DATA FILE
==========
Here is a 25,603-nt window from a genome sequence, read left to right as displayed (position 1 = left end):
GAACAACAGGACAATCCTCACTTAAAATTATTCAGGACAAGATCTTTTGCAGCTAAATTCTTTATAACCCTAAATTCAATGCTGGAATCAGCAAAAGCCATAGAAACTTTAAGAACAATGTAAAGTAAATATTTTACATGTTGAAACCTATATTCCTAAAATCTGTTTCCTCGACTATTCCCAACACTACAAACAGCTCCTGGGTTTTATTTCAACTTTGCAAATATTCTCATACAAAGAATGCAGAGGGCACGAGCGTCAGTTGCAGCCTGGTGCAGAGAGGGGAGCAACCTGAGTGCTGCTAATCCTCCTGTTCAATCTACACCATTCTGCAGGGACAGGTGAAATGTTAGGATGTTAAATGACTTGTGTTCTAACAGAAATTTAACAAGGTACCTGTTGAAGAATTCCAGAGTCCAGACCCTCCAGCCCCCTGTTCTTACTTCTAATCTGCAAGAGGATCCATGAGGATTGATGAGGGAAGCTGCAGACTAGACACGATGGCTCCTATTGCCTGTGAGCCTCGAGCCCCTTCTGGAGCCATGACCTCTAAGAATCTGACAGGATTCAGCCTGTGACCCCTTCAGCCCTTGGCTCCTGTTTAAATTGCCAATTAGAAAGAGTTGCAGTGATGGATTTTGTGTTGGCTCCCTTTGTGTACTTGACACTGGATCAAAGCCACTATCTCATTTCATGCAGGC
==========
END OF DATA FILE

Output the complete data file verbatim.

Here is a 25,603-nt window from a genome sequence, read left to right as displayed (position 1 = left end):
GAACAACAGGACAATCCTCACTTAAAATTATTCAGGACAAGATCTTTTGCAGCTAAATTCTTTATAACCCTAAATTCAATGCTGGAATCAGCAAAAGCCATAGAAACTTTAAGAACAATGTAAAGTAAATATTTTACATGTTGAAACCTATATTCCTAAAATCTGTTTCCTCGACTATTCCCAACACTACAAACAGCTCCTGGGTTTTATTTCAACTTTGCAAATATTCTCATACAAAGAATGCAGAGGGCACGAGCGTCAGTTGCAGCCTGGTGCAGAGAGGGGAGCAACCTGAGTGCTGCTAATCCTCCTGTTCAATCTACACCATTCTGCAGGGACAGGTGAAATGTTAGGATGTTAAATGACTTGTGTTCTAACAGAAATTTAACAAGGTACCTGTTGAAGAATTCCAGAGTCCAGACCCTCCAGCCCCCTGTTCTTACTTCTAATCTGCAAGAGGATCCATGAGGATTGATGAGGGAAGCTGCAGACTAGACACGATGGCTCCTATTGCCTGTGAGCCTCGAGCCCCTTCTGGAGCCATGACCTCTAAGAATCTGACAGGATTCAGCCTGTGACCCCTTCAGCCCTTGGCTCCTGTTTAAATTGCCAATTAGAAAGAGTTGCAGTGATGGATTTTGTGTTGGCTCCCTTTGTGTACTTGACACTGGATCAAAGCCACTATCTCATTTCATGCAGGC